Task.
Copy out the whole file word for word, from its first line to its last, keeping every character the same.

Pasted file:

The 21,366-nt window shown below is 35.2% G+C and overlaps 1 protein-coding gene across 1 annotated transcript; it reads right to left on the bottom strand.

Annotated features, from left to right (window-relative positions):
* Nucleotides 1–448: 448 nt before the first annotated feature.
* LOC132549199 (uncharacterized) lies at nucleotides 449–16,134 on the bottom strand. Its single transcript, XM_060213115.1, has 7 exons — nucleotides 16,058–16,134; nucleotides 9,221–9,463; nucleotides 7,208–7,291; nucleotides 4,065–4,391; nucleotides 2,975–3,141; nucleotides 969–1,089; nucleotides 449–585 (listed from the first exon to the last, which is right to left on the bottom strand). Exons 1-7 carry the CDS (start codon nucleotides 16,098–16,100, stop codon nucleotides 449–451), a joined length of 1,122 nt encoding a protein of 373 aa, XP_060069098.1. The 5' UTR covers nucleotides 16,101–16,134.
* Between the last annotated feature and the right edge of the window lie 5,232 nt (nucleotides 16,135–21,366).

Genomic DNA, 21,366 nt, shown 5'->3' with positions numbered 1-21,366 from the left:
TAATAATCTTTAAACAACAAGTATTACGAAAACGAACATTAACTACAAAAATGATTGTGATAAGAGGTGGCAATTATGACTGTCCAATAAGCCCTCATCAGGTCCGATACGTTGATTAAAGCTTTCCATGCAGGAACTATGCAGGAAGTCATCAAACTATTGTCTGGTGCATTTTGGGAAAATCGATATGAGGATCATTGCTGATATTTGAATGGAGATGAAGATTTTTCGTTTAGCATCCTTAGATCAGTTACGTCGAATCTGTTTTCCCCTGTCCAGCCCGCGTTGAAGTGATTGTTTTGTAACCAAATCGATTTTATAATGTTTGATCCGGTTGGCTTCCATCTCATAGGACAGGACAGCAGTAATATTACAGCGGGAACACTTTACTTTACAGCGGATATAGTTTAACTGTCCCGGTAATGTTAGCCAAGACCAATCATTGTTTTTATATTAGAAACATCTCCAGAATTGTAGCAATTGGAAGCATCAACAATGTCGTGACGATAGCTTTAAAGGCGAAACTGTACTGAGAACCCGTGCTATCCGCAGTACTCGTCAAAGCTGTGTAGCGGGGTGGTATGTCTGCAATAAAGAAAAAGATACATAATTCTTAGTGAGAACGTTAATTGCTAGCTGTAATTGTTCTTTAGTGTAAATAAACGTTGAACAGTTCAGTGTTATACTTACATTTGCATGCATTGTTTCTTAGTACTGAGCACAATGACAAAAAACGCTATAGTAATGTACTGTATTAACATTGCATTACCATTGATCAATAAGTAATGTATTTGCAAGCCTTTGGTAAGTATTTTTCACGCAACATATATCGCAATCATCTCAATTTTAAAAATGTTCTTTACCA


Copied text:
The 21,366-nt window shown below is 35.2% G+C and overlaps 1 protein-coding gene across 1 annotated transcript; it reads right to left on the bottom strand.

Annotated features, from left to right (window-relative positions):
* Nucleotides 1–448: 448 nt before the first annotated feature.
* LOC132549199 (uncharacterized) lies at nucleotides 449–16,134 on the bottom strand. Its single transcript, XM_060213115.1, has 7 exons — nucleotides 16,058–16,134; nucleotides 9,221–9,463; nucleotides 7,208–7,291; nucleotides 4,065–4,391; nucleotides 2,975–3,141; nucleotides 969–1,089; nucleotides 449–585 (listed from the first exon to the last, which is right to left on the bottom strand). Exons 1-7 carry the CDS (start codon nucleotides 16,098–16,100, stop codon nucleotides 449–451), a joined length of 1,122 nt encoding a protein of 373 aa, XP_060069098.1. The 5' UTR covers nucleotides 16,101–16,134.
* Between the last annotated feature and the right edge of the window lie 5,232 nt (nucleotides 16,135–21,366).

Genomic DNA, 21,366 nt, shown 5'->3' with positions numbered 1-21,366 from the left:
TAATAATCTTTAAACAACAAGTATTACGAAAACGAACATTAACTACAAAAATGATTGTGATAAGAGGTGGCAATTATGACTGTCCAATAAGCCCTCATCAGGTCCGATACGTTGATTAAAGCTTTCCATGCAGGAACTATGCAGGAAGTCATCAAACTATTGTCTGGTGCATTTTGGGAAAATCGATATGAGGATCATTGCTGATATTTGAATGGAGATGAAGATTTTTCGTTTAGCATCCTTAGATCAGTTACGTCGAATCTGTTTTCCCCTGTCCAGCCCGCGTTGAAGTGATTGTTTTGTAACCAAATCGATTTTATAATGTTTGATCCGGTTGGCTTCCATCTCATAGGACAGGACAGCAGTAATATTACAGCGGGAACACTTTACTTTACAGCGGATATAGTTTAACTGTCCCGGTAATGTTAGCCAAGACCAATCATTGTTTTTATATTAGAAACATCTCCAGAATTGTAGCAATTGGAAGCATCAACAATGTCGTGACGATAGCTTTAAAGGCGAAACTGTACTGAGAACCCGTGCTATCCGCAGTACTCGTCAAAGCTGTGTAGCGGGGTGGTATGTCTGCAATAAAGAAAAAGATACATAATTCTTAGTGAGAACGTTAATTGCTAGCTGTAATTGTTCTTTAGTGTAAATAAACGTTGAACAGTTCAGTGTTATACTTACATTTGCATGCATTGTTTCTTAGTACTGAGCACAATGACAAAAAACGCTATAGTAATGTACTGTATTAACATTGCATTACCATTGATCAATAAGTAATGTATTTGCAAGCCTTTGGTAAGTATTTTTCACGCAACATATATCGCAATCATCTCAATTTTAAAAATGTTCTTTACCA